It’s been the template for the small premium crossover, but in recent years there’s been a glut of new rivals trying to ape the Audi’s success, and a legion of more mainstream models has tried to push upmarket and encroach on the Q3’s territory.
None of them is newer than the Volvo XC40. In fact, this is our favourite small premium SUV on sale, so if the Q3 wants to follow in the footsteps of its forebear, this is the car it has to overcome.
Audi is also facing pressure from below, because the Mazda CX-5 has been refreshed for its 2019 model year with a new trim line-up that’s more premium than ever. Look at this car next to the Q3 and you’ll see that these two vehicles are incredibly close when it comes to boot space, power, performance and price – plus the level of equipment on offer.
This will be a stern test for the Q3, with pressure being applied to it on all fronts, but if it’s anything like Audi’s recent efforts with its new models – including the A8, A7 and A6 – it will be a talented car. Is this enough to take victory, though? Read on to find out.
|Model:||Audi Q3 35 TFSI S tronic S line|
|Engine:||1.5-litre 4cyl turbo, 148bhp|
|Annual road tax:||£140|
Audi has updated its Q3 with a fresh chassis and tech, and we’re testing it in 35 TFSI S line guise. Initially, all cars will get the S tronic dual-clutch auto (from £34,150), but a manual is available to order.
Design & engineering
As with so many front-engined, front-wheel-drive models in the VW Group stable, the latest Audi Q3 is based on its parent firm’s MQB architecture, which is a versatile modular matrix that’s scalable. Here, it’s just under 4.5 metres in length and just over 1.8 metres wide, which puts the SUV on par for its physical footprint with the two rivals it’s going up against.
Just as with the chassis, the 1.5-litre four-cylinder turbo petrol engine is familiar. In 35 TFSI guise (the name refers to its power output in kW, not engine size) it produces 148bhp and 250Nm of torque here and sends that power to the front wheels only through a seven-speed dual-clutch gearbox.
This transmission will make up the wave of early deliveries, while a six-speed manual and quattro four-wheel drive will follow later. Going for the manual gearbox will save you £1,580 and put the Q3 closer to the manual-only XC40 T3 R-Design.
Although it’s pricier, it feels good for the money, because the quality inside is of the typically high standard we’ve come to expect from an Audi interior, even if there are some areas where pennies have been pinched. Still, it’s no worse than in the XC40 and in the most part the plastics are premium, while the mix of textures and materials creates the right feel, and the technology is superb.
S line spec offers parking sensors, climate and cruise control, Apple CarPlay, Android Auto, sat-nav, a digital dash, a power tailgate and half-leather seats – plus some great standard safety tech. In fact, the included kit list is so comprehensive that wireless charging (£150) and a reversing camera (£395) are the only extras truly worth considering.
The Q3’s engine is better exploited in the mid range rather than revved right out, because it feels punchier and keener to deliver its performance. The in-gear tests showed the Audi’s advantage, where it edged the Volvo from 50 to 70mph in sixth, taking 10.1 seconds compared with 12.7 seconds in the Swedish model. The XC40 only matched the Audi in third gear between 30 and 50mph, taking 3.9 seconds.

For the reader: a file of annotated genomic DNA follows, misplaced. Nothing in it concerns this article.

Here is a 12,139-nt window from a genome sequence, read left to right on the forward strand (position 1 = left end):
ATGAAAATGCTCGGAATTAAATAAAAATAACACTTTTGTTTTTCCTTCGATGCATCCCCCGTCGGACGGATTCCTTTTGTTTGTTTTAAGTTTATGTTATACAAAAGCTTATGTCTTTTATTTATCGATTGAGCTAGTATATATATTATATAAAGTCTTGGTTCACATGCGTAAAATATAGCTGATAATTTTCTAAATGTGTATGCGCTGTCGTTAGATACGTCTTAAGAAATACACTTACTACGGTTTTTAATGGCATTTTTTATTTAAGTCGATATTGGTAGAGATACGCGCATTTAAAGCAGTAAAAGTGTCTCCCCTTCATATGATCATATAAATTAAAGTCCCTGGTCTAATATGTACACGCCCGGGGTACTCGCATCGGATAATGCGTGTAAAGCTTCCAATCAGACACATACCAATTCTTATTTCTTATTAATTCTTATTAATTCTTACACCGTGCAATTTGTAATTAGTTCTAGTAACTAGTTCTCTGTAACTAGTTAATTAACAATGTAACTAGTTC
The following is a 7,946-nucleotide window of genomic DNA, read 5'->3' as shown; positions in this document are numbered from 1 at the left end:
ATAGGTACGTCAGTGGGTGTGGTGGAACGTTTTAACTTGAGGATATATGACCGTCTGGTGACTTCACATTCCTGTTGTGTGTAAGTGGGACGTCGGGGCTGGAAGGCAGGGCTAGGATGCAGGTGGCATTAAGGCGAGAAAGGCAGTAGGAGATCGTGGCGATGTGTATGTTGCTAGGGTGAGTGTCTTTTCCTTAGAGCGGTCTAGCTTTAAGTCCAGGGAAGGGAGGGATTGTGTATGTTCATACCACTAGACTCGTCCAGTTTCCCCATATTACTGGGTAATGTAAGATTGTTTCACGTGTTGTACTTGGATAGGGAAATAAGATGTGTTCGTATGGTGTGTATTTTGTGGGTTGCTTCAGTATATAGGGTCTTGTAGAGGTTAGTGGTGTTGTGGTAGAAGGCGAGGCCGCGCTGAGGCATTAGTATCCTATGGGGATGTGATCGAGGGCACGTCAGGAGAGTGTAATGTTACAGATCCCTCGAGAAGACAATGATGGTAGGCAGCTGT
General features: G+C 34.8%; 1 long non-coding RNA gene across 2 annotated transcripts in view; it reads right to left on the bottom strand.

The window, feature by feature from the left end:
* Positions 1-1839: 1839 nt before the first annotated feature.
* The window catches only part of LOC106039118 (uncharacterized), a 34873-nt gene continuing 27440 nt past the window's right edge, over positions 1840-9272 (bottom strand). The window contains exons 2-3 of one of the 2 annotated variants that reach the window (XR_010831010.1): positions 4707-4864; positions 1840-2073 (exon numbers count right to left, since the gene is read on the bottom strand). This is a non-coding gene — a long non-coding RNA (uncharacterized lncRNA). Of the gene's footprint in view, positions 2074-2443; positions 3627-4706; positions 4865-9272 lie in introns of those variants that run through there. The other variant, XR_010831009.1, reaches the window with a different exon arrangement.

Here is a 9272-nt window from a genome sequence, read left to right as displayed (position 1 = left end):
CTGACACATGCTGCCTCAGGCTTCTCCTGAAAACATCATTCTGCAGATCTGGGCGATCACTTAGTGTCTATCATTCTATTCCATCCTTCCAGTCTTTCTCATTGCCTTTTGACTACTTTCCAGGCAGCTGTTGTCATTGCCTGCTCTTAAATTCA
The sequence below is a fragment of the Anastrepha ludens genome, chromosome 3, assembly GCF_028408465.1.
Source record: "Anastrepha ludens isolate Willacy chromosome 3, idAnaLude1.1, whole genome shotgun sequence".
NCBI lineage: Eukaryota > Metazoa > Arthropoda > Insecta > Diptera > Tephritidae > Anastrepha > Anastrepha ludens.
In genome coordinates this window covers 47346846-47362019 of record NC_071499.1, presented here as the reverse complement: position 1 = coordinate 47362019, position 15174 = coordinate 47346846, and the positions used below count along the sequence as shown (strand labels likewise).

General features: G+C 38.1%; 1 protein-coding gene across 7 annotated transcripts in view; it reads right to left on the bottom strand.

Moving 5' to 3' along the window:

With launch control and swift shifts thanks to its dual-clutch gearbox, the Q3 was the fastest car on test from 0-60mph, taking 9.0 seconds. The gearbox slurs changes well to keep things smooth, while taking manual control delivers snappy shifts.
Rev the engine and it sounds strained, but it is refined enough thanks to the mid-range torque, so you don’t have to work it as hard as the Mazda.
The ride and therefore comfort is acceptable, too, thanks to the standard passive dampers’ ability to mostly smooth out the impact of all but the worst bumps. These do cause a jiggle, but the set-up tones this down well so it still rides with a decent level of maturity. This doesn’t come at the expense of agility, though, because the Q3’s steering is light but quick and accurate; it’s the roll that creeps into the driving experience that limits the dynamic ability here. Still, even for an SUV direction changes are positive and the Q3 offers a good trade-off between ride quality, refinement, handling and comfort.
The Q3 has grown in size. By the end of its predecessor’s lifespan boot space was an issue, but not here. With a 530-litre load bay, it’s the largest of the three cars for luggage room; this increases to 675 litres if you move the split sliding bench seat forward, giving the Q3 an advantage.
Fold the seats down and with 1,525 litres it has the edge over the Volvo, even if the Mazda is larger, at 1,620 litres. Enlarging the Q3’s size means Audi has also made it bigger inside. In the rear it’s noticeably roomier, and also more spacious than the XC40 and about equal to the Mazda.
Packaging is much improved and it feels more spacious up front, too. Visibility is great (better than in the Volvo) and that reassuringly commanding driving position is still present, only storage and ergonomics are better. It’s a match for the XC40 and feels more versatile than the CX-5 for spaces for odds and ends.